Clothier G-III Apparel (NASDAQ:GIII) reports Q1 2007 earnings results tomorrow. Want to know what Wall Street expects to see? Read on. Want to know what really matters? Read on a bit more.

What analysts say:

  • Buy, sell, or waffle? The sole analyst following G-III rates it a buy.
  • Revenues. This analyst believes sales grew 9% this quarter, to $15 million ...
  • Earnings. And that the company's net loss widened to $0.70 per share.

What management says:
In 2005, G-III acquired all of outerwear-maker Marvin Richards, and certain assets of outerwear-maker Winlit, helping the company achieve its goal of becoming, in the words of CEO Morris Goldfarb, "an all-season diversified apparel company." The downside to this, near-term at least, is that the company's losses will rise in the early part of this year. As related in G-III's earnings report on fiscal 2006: "The first quarter historically results in seasonal losses. The higher projected first-quarter loss this year [compared to last year] is due primarily to the inclusion of the results of the companies we acquired in July 2005, as well as higher interest expenses and depreciation and amortization costs relating to the acquisitions."

As a result, G-III projected an earnings range that suggests the analysts may be too optimistic. The company itself warned investors to look for anything between $0.70 and $0.74 in losses in Q1 2007. Its full-year profit should be at least flat with fiscal 2006's $0.58 per share, and could mark a small improvement to as much as $0.62 per share.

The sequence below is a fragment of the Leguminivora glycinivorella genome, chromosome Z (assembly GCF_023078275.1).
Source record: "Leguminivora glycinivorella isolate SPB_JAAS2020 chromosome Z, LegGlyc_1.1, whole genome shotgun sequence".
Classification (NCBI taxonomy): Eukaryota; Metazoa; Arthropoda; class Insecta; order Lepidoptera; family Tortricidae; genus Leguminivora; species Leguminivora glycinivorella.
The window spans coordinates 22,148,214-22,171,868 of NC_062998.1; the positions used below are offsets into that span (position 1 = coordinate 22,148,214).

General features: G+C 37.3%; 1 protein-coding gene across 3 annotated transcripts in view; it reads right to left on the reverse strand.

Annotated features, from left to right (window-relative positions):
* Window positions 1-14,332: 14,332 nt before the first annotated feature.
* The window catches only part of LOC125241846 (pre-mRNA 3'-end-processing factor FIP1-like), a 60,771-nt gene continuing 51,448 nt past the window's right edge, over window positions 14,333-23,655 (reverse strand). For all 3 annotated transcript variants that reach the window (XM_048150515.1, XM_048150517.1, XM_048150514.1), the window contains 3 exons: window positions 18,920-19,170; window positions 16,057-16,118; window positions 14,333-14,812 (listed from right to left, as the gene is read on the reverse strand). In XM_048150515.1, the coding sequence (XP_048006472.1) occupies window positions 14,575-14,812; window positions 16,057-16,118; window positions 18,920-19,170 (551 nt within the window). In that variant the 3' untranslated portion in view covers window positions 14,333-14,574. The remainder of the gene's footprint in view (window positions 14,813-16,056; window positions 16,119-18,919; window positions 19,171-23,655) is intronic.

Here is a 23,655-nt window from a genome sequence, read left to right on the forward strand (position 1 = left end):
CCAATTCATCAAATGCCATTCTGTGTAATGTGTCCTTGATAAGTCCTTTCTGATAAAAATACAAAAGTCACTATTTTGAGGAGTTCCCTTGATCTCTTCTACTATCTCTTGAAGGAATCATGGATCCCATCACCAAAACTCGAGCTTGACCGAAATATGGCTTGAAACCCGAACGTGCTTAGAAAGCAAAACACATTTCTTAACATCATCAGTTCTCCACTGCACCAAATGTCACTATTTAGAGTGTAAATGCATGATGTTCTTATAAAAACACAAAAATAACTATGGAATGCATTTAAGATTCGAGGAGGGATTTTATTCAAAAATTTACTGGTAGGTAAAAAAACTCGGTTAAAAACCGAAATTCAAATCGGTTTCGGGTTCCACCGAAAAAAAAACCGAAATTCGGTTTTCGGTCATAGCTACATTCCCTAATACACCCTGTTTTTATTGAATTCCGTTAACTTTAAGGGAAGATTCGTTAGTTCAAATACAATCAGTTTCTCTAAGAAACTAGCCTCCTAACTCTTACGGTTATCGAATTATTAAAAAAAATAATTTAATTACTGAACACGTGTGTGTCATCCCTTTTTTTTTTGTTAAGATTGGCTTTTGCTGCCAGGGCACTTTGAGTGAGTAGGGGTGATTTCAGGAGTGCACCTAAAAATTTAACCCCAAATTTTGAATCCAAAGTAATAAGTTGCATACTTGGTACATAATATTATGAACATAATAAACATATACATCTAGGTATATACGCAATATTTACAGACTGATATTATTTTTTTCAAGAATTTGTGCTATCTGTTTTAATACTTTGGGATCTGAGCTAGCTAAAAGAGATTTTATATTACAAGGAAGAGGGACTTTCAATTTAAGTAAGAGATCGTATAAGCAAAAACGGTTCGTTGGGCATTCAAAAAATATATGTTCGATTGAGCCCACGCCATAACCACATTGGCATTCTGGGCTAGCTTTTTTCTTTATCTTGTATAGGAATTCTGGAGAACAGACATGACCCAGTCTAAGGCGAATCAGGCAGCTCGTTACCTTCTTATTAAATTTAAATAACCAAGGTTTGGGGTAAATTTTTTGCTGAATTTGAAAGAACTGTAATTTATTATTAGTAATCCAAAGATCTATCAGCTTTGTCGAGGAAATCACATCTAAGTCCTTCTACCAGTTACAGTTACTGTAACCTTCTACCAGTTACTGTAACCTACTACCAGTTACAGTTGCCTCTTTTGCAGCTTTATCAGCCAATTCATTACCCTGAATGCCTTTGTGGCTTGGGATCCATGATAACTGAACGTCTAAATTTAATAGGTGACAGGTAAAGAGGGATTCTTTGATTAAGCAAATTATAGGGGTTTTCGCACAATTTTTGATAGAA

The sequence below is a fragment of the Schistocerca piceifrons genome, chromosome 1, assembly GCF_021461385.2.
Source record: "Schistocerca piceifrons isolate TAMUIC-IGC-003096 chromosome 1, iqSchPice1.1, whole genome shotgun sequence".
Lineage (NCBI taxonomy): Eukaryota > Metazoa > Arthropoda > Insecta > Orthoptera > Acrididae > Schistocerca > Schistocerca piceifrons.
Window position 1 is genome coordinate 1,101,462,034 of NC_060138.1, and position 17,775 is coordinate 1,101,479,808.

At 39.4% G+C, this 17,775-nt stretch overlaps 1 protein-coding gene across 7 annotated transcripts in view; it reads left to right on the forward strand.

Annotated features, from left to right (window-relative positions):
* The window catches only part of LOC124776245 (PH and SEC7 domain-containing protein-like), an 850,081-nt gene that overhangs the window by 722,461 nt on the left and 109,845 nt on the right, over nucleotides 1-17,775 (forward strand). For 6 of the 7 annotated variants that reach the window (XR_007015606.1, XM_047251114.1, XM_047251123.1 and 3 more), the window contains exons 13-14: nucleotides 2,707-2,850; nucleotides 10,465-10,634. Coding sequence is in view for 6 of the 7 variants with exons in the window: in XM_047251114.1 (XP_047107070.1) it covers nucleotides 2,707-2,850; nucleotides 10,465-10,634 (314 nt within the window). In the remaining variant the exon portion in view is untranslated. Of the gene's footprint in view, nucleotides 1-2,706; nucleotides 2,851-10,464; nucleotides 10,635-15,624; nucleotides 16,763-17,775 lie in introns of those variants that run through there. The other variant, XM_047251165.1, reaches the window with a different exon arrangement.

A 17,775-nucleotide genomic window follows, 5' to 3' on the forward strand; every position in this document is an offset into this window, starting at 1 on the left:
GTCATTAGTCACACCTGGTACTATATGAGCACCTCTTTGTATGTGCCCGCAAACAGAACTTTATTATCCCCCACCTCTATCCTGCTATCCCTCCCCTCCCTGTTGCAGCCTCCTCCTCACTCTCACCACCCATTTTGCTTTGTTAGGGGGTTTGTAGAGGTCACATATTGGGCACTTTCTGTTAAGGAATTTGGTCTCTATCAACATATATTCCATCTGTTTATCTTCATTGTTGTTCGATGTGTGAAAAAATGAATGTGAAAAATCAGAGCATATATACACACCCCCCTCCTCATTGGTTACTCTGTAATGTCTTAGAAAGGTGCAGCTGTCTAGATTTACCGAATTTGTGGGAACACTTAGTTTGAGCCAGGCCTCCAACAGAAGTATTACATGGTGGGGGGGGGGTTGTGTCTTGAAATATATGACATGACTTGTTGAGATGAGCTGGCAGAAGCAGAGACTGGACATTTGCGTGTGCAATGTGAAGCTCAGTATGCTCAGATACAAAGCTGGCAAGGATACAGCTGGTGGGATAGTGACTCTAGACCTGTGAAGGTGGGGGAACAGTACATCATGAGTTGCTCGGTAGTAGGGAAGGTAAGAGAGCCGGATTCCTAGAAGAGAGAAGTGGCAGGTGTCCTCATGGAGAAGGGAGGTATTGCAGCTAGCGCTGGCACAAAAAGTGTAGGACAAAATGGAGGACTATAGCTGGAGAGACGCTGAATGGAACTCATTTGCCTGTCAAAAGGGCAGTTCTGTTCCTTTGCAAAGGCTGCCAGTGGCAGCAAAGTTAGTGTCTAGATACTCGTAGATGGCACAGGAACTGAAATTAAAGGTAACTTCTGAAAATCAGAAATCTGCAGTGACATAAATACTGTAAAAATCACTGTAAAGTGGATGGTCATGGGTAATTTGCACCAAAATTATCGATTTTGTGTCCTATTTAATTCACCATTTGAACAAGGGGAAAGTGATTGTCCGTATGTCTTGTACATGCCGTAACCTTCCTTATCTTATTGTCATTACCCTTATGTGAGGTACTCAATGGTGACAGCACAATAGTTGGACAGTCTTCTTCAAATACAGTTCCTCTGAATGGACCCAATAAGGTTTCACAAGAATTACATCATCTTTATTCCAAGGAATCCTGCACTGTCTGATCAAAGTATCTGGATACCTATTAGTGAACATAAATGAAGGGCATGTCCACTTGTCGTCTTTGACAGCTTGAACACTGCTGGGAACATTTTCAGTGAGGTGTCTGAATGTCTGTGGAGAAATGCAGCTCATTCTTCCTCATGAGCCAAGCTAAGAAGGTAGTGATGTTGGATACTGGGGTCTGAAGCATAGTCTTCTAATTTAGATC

What management does:
Fiscal 2006, by the way, was a watershed for G-III, in which the company demonstrated the power of a modest increase in margins to magnify profitability in the low-margin retailing sector. Eighteen months ago, G-III was netting just a tenth of a penny on every dollar's worth of clothing sold. Bump that up to the modest 2.2% it's been earning recently, and the company becomes 22 times more profitable.

Margins %

10/04

1/05

4/05

7/05

10/05

1/06

Gross

24.5

24.6

24.5

24.3

25.6

26.2

Op.

1.0

1.8

2.0

2.5

5.2

5.2

Net

0.1

0.3

0.4

1.0

2.4

2.2

All data courtesy of Capital IQ, a division of Standard & Poor's. Data reflects trailing-12-month performance for the quarters ended in the named months.

One Fool says:
Even so, this Fool can't help noticing how very few cash profits actually resulted from the company's accounting success in fiscal 2006. Although G-III reported earning $7.1 million in profits under generally accepted accounting principles, it generated less than a third of that amount in free cash flow -- just $2.3 million.

How can the company begin to close that, er, gap between GAAP and real cash profits? It could start by improving its bill collection. Over the last six months, G-III's sales have rocketed -- up 66% versus the previous year's period. Inventories have grown less quickly, at just 34%, suggesting that demand for the company's products is strong. The kink in G-III's armor is accounts receivable, which outgrew sales 74% to 66%. If we see the A/R number decline tomorrow, G-III's future could be bright indeed.

Competitors

Customers

Licensors

Columbia Sportswear (NASDAQ:COLM)

Gottschalks (NYSE:GOT)

Kenneth Cole (NYSE:KCP)

Nike (NYSE:NKE)

Hartmarx (NYSE:HMX)

Phillips-Van Heusen (NYSE:PVH)

Columbia Sportswear is a Motley Fool Hidden Gems pick. Discover Tom Gardner's full list of stellar small caps with a free 30-day guest pass.

Fool contributor Rich Smith does not own shares of any company named above.